A watchdog website has blown the whistle on a study of the cost of new testing in Colorado. Critics say the study far understates the cost of testing.

 

Joshua Scharf of Watchdogwire writes:

 

A $74,000 commissioned report by Augenblick Palaich and Associates (APA), detailing the costs and time of statewide school assessments is coming under scrutiny for data analysis, key omissions, and potential conflicts of interest….

 

The APA Assessment Study Report analyzing the cost and time of Colorado assessments, was formally presented to Colorado’s HB14-1202 Standards and Assessments Task Force on Nov. 17, but critics charge it omitted outlying data, failed to account for necessary capital expenses, and is unclear in its calculation of student- and district-level averages.

 

Of 179 districts in Colorado, APA surveyed only 5 and excluded capital costs associated with new assessments. Here was one big omission: APA’s HB1202 report does not include costs incurred by schools for computers, infrastructure, and bandwidth necessary to take the state-mandated online PARCC and CMAS tests. Ah! So the contractor calculated the cost of testing but did not include the cost of computers, infrastructure, and bandwidth! Parents–and even some members of the state’s Task Force are calling for an investigation.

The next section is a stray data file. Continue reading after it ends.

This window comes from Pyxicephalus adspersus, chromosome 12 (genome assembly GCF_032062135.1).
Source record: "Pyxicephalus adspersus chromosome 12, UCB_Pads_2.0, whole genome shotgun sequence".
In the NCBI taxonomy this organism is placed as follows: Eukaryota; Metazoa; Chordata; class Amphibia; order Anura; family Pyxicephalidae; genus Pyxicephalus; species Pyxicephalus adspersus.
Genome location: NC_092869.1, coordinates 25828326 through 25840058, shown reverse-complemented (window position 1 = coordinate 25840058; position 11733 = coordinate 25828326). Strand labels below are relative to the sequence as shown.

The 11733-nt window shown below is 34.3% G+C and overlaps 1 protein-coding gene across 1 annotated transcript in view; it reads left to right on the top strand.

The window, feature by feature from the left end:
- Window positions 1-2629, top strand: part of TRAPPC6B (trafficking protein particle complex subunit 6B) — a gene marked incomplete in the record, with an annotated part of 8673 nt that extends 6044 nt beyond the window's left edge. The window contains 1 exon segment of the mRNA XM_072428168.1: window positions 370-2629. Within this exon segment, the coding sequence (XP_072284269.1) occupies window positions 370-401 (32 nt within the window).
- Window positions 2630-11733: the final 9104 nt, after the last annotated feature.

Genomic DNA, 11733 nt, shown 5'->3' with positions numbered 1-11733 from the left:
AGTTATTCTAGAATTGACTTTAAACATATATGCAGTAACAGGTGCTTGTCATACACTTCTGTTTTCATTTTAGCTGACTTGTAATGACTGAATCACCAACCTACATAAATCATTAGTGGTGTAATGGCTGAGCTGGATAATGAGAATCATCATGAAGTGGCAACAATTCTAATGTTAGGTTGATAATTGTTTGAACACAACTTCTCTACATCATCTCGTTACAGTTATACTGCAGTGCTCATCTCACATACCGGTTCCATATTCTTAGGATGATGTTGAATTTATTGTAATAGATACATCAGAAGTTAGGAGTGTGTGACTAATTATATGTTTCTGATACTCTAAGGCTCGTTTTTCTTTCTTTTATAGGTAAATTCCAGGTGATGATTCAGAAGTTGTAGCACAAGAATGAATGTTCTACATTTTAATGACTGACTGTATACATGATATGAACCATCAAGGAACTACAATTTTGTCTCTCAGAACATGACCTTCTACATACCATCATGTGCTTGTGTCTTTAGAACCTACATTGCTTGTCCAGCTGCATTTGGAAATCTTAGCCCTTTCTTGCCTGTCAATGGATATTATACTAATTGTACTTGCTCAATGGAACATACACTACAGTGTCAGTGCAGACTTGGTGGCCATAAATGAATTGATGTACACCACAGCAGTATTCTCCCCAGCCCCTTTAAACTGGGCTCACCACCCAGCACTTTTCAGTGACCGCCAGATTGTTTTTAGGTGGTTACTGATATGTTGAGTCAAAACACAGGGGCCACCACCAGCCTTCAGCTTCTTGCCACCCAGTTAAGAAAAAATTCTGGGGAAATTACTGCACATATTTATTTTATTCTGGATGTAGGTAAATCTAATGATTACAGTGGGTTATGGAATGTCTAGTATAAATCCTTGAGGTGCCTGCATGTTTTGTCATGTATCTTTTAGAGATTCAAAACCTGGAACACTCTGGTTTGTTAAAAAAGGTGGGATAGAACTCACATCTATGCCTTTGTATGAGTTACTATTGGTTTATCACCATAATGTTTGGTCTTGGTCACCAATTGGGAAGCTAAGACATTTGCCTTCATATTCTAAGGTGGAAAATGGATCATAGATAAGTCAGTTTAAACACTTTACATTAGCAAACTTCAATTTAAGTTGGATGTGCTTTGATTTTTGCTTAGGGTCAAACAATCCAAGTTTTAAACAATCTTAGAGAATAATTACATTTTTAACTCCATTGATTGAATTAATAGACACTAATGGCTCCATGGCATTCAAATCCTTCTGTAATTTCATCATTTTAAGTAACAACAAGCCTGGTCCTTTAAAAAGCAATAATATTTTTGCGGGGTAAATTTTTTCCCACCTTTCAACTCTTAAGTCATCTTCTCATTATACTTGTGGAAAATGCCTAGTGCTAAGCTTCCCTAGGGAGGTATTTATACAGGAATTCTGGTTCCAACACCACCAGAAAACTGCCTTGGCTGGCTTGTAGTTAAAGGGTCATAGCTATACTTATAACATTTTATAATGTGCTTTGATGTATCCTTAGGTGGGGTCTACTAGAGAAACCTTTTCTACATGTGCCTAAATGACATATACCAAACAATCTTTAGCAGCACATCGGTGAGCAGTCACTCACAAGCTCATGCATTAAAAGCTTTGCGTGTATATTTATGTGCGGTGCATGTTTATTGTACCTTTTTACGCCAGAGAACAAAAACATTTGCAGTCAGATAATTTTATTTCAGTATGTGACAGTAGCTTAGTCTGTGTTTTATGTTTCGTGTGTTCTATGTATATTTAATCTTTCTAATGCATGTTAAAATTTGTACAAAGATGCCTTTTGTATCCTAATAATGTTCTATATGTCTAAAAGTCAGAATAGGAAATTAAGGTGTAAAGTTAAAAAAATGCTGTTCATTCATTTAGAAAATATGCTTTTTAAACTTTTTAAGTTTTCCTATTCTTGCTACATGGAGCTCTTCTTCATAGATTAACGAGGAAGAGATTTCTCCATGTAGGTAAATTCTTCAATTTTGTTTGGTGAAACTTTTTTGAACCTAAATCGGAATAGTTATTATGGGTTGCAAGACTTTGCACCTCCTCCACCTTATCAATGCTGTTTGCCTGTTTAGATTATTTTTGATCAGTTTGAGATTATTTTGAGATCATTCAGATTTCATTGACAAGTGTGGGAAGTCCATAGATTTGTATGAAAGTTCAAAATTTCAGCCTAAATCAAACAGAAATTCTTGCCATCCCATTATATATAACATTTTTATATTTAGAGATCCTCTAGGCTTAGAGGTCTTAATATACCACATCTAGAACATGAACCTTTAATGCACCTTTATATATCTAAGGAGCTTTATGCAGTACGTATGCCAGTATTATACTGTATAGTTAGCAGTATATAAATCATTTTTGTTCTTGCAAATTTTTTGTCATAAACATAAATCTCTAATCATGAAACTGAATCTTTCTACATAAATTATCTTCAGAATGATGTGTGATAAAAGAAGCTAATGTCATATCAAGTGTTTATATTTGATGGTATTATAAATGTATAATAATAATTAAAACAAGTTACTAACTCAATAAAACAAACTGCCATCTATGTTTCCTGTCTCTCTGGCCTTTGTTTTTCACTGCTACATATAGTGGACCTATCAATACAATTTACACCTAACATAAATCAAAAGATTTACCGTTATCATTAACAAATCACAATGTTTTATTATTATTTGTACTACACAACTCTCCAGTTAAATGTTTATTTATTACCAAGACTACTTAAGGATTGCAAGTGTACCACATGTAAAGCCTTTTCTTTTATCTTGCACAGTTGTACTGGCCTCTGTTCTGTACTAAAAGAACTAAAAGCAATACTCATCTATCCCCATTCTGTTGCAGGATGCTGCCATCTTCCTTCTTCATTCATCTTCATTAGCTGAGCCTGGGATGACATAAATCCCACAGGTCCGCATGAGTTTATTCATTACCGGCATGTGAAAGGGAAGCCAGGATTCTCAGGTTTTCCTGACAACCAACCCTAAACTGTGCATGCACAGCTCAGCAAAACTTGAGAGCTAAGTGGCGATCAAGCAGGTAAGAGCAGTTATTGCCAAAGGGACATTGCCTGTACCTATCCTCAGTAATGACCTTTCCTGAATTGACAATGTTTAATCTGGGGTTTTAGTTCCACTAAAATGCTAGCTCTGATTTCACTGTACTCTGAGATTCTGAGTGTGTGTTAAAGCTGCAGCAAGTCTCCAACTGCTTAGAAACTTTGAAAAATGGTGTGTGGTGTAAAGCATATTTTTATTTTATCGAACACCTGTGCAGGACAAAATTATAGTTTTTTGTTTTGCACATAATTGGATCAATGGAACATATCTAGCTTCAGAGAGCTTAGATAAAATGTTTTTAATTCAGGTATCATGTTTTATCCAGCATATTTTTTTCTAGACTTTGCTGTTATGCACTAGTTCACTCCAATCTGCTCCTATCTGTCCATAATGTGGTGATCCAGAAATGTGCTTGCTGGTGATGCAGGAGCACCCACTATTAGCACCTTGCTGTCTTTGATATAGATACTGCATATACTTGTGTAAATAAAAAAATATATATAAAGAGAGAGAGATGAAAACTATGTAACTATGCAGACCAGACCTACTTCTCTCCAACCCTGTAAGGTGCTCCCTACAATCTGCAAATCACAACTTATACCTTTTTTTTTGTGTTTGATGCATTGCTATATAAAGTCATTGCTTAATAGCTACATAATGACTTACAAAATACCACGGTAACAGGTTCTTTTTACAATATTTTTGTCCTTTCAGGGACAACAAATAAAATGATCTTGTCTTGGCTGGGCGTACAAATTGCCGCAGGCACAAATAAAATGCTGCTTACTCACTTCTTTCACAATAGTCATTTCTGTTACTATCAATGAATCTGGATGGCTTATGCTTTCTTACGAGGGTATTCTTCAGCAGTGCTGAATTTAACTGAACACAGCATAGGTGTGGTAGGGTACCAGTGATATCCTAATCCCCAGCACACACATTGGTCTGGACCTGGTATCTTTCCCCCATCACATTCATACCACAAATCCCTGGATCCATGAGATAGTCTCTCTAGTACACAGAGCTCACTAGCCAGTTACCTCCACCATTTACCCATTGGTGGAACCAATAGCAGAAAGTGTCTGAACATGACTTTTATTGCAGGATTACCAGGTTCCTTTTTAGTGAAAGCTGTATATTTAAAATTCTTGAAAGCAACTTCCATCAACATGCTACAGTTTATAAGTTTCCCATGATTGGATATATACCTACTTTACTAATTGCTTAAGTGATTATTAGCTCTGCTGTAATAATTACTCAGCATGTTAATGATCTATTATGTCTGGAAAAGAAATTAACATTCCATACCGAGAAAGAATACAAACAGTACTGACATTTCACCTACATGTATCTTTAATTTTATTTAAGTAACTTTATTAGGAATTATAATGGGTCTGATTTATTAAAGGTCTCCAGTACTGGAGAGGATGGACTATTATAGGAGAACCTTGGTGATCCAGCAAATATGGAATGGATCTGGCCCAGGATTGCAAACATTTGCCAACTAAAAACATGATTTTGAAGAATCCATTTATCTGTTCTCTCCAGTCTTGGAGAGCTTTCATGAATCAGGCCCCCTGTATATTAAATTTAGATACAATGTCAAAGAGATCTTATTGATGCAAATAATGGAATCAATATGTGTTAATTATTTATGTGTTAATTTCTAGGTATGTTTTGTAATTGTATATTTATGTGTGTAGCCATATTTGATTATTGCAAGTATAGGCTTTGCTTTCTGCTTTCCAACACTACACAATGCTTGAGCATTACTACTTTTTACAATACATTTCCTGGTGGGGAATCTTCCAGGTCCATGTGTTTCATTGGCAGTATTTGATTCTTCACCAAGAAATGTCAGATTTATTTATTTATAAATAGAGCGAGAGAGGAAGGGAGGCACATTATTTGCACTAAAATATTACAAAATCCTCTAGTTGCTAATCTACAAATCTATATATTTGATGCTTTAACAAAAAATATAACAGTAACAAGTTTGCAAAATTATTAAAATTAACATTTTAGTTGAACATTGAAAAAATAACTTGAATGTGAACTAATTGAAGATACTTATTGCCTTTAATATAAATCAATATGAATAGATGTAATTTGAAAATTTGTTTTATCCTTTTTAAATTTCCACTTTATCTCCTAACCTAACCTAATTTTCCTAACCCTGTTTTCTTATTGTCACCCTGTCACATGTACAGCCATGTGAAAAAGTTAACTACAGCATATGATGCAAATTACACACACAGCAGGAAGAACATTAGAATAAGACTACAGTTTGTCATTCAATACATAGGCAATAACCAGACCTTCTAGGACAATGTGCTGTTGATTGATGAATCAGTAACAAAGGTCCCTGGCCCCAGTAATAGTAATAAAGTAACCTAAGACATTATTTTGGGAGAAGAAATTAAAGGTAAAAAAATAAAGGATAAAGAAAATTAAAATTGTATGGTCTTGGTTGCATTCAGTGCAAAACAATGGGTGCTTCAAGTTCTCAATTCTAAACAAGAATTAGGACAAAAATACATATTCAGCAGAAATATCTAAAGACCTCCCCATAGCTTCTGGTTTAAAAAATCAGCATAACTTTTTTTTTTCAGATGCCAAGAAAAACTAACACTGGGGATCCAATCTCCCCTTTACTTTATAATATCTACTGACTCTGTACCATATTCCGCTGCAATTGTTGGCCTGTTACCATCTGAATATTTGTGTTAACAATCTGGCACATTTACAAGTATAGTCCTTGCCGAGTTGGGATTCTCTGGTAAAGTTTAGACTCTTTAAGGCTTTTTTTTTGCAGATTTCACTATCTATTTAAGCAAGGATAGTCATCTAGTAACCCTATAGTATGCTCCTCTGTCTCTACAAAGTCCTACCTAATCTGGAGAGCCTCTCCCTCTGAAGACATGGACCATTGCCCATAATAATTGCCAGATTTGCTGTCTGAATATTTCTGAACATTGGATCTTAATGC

Scharf writes:

 

Technology costs associated with online testing are steep. This Pioneer Institute report shows average testing costs $1.24 billion pale in comparison to technology costs $6.27 billion, nationally. Many Colorado districts have already spent millions just to meet the technological demands, and although the HB1202 APA survey did collect “some information” on technology costs to schools, again, they refused to show it. Task force members have repeatedly asked to see the quantitative data collected by the APA survey both on reported testing time and cost.

 

APA’s private Draft report records significantly different numbers from its public report. The “Private Draft” reports testing costs for state, federal, and local tests to range from $55 million to $130 million while the study that the public sees reports the weighted average cost of testing as $61 million, and doesn’t explain that the range was double that….

 

Despite the competition placed by the CDE for study, APA’s was the sole proposal received. While 109 other bidders expressed interest, some demurred, commenting that the $74,000 budget was too small for a study of proper scope.

 

In addition, according to this CDE document, the task force itself expressed many concerns on APA’s proposal, including conflict of interests stemming from APA’s previous work with the Bill Gates-funded Colorado Education Initiative (CEI). CEI paid APA to do a similar assessment study just two years ago. The task force worried this prior work with CEI “could slant the focus and, consequently, the results of the HB1202 study”. They also cited APA’s tendency to not use quantitative data, resulting in reports based mostly on “perceptions and opinions, rather than actual school and district budgets and expenditures.”

 

Even more fascinating than the report were the public comments, most of which expressed strong opposition to the time and costs of new testing. Read them here.

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